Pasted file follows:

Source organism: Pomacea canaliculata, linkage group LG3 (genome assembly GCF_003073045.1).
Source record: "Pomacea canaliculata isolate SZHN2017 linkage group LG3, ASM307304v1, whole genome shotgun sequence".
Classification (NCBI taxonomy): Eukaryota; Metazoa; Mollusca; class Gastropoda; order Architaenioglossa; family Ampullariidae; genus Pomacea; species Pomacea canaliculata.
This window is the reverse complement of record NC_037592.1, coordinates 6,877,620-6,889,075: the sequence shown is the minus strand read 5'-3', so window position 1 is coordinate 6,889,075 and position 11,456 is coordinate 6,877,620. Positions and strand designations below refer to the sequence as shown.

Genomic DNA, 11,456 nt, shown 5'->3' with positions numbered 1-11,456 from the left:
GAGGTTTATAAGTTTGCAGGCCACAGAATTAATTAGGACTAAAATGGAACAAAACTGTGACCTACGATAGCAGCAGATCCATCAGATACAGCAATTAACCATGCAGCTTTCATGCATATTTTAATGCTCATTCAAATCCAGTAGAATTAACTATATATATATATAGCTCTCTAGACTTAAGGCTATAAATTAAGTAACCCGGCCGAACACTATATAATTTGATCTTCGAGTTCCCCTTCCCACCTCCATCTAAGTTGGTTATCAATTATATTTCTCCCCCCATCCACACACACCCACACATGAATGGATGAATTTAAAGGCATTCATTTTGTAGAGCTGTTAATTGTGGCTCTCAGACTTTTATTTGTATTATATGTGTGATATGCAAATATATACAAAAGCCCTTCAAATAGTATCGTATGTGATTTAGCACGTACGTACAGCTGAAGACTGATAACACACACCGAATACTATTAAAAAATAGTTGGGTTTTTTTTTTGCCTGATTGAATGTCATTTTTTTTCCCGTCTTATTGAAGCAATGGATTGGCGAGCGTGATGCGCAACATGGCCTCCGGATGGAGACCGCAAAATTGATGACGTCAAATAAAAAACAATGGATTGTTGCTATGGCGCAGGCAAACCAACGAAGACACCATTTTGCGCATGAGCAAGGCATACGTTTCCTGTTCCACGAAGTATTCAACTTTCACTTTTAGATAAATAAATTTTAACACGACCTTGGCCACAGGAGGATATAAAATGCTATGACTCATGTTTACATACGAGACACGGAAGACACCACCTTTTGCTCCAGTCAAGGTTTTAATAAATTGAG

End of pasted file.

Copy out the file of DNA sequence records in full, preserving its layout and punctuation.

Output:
Source organism: Pomacea canaliculata, linkage group LG3 (genome assembly GCF_003073045.1).
Source record: "Pomacea canaliculata isolate SZHN2017 linkage group LG3, ASM307304v1, whole genome shotgun sequence".
Classification (NCBI taxonomy): Eukaryota; Metazoa; Mollusca; class Gastropoda; order Architaenioglossa; family Ampullariidae; genus Pomacea; species Pomacea canaliculata.
This window is the reverse complement of record NC_037592.1, coordinates 6,877,620-6,889,075: the sequence shown is the minus strand read 5'-3', so window position 1 is coordinate 6,889,075 and position 11,456 is coordinate 6,877,620. Positions and strand designations below refer to the sequence as shown.

Genomic DNA, 11,456 nt, shown 5'->3' with positions numbered 1-11,456 from the left:
GAGGTTTATAAGTTTGCAGGCCACAGAATTAATTAGGACTAAAATGGAACAAAACTGTGACCTACGATAGCAGCAGATCCATCAGATACAGCAATTAACCATGCAGCTTTCATGCATATTTTAATGCTCATTCAAATCCAGTAGAATTAACTATATATATATATAGCTCTCTAGACTTAAGGCTATAAATTAAGTAACCCGGCCGAACACTATATAATTTGATCTTCGAGTTCCCCTTCCCACCTCCATCTAAGTTGGTTATCAATTATATTTCTCCCCCCATCCACACACACCCACACATGAATGGATGAATTTAAAGGCATTCATTTTGTAGAGCTGTTAATTGTGGCTCTCAGACTTTTATTTGTATTATATGTGTGATATGCAAATATATACAAAAGCCCTTCAAATAGTATCGTATGTGATTTAGCACGTACGTACAGCTGAAGACTGATAACACACACCGAATACTATTAAAAAATAGTTGGGTTTTTTTTTTGCCTGATTGAATGTCATTTTTTTTCCCGTCTTATTGAAGCAATGGATTGGCGAGCGTGATGCGCAACATGGCCTCCGGATGGAGACCGCAAAATTGATGACGTCAAATAAAAAACAATGGATTGTTGCTATGGCGCAGGCAAACCAACGAAGACACCATTTTGCGCATGAGCAAGGCATACGTTTCCTGTTCCACGAAGTATTCAACTTTCACTTTTAGATAAATAAATTTTAACACGACCTTGGCCACAGGAGGATATAAAATGCTATGACTCATGTTTACATACGAGACACGGAAGACACCACCTTTTGCTCCAGTCAAGGTTTTAATAAATTGAG